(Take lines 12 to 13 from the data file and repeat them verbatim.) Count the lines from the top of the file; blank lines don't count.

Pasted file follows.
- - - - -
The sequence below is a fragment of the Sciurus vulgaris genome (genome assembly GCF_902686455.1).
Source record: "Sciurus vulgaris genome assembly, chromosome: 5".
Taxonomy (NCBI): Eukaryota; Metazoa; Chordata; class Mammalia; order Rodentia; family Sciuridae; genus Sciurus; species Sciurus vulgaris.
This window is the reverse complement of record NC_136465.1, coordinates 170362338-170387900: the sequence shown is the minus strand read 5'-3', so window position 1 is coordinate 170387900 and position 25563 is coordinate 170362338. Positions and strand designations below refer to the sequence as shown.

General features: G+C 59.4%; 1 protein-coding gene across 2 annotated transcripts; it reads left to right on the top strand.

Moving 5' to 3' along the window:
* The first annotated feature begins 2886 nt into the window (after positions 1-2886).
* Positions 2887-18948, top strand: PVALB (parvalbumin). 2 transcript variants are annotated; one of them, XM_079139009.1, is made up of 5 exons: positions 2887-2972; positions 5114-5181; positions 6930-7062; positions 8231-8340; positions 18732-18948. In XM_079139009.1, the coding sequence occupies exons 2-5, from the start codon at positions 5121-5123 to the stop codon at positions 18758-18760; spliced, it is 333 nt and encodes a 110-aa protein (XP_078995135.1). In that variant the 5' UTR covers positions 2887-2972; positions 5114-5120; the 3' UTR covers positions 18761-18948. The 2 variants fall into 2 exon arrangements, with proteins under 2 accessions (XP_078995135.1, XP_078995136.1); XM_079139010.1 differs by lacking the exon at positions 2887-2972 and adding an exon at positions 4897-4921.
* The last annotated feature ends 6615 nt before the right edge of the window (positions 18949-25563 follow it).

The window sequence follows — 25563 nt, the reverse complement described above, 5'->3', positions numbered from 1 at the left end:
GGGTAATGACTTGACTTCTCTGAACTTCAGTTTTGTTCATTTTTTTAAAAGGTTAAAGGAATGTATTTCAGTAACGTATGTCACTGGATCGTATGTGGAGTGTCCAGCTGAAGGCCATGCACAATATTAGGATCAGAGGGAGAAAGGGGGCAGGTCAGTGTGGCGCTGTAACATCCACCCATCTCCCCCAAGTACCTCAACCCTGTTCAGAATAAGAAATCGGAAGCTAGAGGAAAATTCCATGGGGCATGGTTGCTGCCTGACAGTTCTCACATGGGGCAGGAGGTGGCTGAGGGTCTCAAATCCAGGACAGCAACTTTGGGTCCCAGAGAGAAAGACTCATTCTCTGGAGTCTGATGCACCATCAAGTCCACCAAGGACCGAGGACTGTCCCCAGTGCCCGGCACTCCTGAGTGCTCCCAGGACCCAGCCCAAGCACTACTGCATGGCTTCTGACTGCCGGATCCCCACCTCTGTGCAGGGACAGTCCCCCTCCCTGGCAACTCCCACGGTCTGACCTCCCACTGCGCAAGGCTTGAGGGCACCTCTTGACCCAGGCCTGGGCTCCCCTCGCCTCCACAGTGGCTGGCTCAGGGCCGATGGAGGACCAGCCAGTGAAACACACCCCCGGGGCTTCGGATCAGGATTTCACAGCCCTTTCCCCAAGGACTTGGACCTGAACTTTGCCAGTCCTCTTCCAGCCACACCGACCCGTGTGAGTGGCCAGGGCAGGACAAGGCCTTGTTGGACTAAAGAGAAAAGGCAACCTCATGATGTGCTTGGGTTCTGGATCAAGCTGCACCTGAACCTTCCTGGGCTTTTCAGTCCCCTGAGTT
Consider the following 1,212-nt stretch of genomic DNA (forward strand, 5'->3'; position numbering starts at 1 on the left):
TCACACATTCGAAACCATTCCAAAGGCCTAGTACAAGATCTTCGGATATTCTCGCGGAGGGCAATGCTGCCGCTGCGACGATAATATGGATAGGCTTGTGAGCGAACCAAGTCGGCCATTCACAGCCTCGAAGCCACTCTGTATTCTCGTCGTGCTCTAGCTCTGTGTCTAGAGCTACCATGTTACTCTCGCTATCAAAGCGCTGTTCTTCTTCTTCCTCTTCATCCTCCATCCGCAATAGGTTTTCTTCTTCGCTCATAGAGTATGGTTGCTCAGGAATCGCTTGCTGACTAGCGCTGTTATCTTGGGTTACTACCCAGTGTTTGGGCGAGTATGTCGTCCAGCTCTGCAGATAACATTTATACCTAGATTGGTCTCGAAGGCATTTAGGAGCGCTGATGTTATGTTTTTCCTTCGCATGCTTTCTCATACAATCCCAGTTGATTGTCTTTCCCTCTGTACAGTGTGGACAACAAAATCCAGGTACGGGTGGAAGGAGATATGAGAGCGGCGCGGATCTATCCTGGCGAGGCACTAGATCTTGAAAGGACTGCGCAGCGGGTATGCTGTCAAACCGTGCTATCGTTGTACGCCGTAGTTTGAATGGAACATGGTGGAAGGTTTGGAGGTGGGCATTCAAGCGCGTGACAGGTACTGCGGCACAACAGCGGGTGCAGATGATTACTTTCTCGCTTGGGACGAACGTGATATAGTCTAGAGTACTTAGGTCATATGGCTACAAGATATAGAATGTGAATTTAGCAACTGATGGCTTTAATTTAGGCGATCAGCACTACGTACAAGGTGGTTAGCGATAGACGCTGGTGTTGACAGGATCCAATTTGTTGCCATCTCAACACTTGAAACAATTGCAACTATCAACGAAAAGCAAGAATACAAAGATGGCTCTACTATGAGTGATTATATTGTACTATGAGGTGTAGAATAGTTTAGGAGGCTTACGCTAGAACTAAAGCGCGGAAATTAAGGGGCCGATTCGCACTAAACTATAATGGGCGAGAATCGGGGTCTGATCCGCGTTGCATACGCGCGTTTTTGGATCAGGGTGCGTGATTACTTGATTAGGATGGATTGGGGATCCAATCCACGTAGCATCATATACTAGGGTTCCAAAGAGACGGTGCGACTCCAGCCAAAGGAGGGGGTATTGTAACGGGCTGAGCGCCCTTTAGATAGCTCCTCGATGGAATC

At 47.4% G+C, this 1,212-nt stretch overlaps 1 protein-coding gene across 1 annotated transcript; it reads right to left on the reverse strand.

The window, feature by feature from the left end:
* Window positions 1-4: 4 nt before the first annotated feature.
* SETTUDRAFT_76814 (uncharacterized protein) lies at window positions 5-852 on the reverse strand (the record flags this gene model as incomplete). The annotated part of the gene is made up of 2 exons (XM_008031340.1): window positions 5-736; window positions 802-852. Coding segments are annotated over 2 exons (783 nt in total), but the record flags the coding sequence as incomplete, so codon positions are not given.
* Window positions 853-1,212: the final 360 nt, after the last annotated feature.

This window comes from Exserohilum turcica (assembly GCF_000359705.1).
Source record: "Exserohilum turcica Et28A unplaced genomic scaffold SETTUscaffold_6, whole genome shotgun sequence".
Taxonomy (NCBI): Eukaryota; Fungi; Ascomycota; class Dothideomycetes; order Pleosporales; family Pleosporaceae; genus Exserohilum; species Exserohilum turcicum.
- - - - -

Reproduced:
Consider the following 1,212-nt stretch of genomic DNA (forward strand, 5'->3'; position numbering starts at 1 on the left):
TCACACATTCGAAACCATTCCAAAGGCCTAGTACAAGATCTTCGGATATTCTCGCGGAGGGCAATGCTGCCGCTGCGACGATAATATGGATAGGCTTGTGAGCGAACCAAGTCGGCCATTCACAGCCTCGAAGCCACTCTGTATTCTCGTCGTGCTCTAGCTCTGTGTCTAGAGCTACCATGTTACTCTCGCTATCAAAGCGCTGTTCTTCTTCTTCCTCTTCATCCTCCATCCGCAATAGGTTTTCTTCTTCGCTCATAGAGTATGGTTGCTCAGGAATCGCTTGCTGACTAGCGCTGTTATCTTGGGTTACTACCCAGTGTTTGGGCGAGTATGTCGTCCAGCTCTGCAGATAACATTTATACCTAGATTGGTCTCGAAGGCATTTAGGAGCGCTGATGTTATGTTTTTCCTTCGCATGCTTTCTCATACAATCCCAGTTGATTGTCTTTCCCTCTGTACAGTGTGGACAACAAAATCCAGGTACGGGTGGAAGGAGATATGAGAGCGGCGCGGATCTATCCTGGCGAGGCACTAGATCTTGAAAGGACTGCGCAGCGGGTATGCTGTCAAACCGTGCTATCGTTGTACGCCGTAGTTTGAATGGAACATGGTGGAAGGTTTGGAGGTGGGCATTCAAGCGCGTGACAGGTACTGCGGCACAACAGCGGGTGCAGATGATTACTTTCTCGCTTGGGACGAACGTGATATAGTCTAGAGTACTTAGGTCATATGGCTACAAGATATAGAATGTGAATTTAGCAACTGATGGCTTTAATTTAGGCGATCAGCACTACGTACAAGGTGGTTAGCGATAGACGCTGGTGTTGACAGGATCCAATTTGTTGCCATCTCAACACTTGAAACAATTGCAACTATCAACGAAAAGCAAGAATACAAAGATGGCTCTACTATGAGTGATTATATTGTACTATGAGGTGTAGAATAGTTTAGGAGGCTTACGCTAGAACTAAAGCGCGGAAATTAAGGGGCCGATTCGCACTAAACTATAATGGGCGAGAATCGGGGTCTGATCCGCGTTGCATACGCGCGTTTTTGGATCAGGGTGCGTGATTACTTGATTAGGATGGATTGGGGATCCAATCCACGTAGCATCATATACTAGGGTTCCAAAGAGACGGTGCGACTCCAGCCAAAGGAGGGGGTATTGTAACGGGCTGAGCGCCCTTTAGATAGCTCCTCGATGGAATC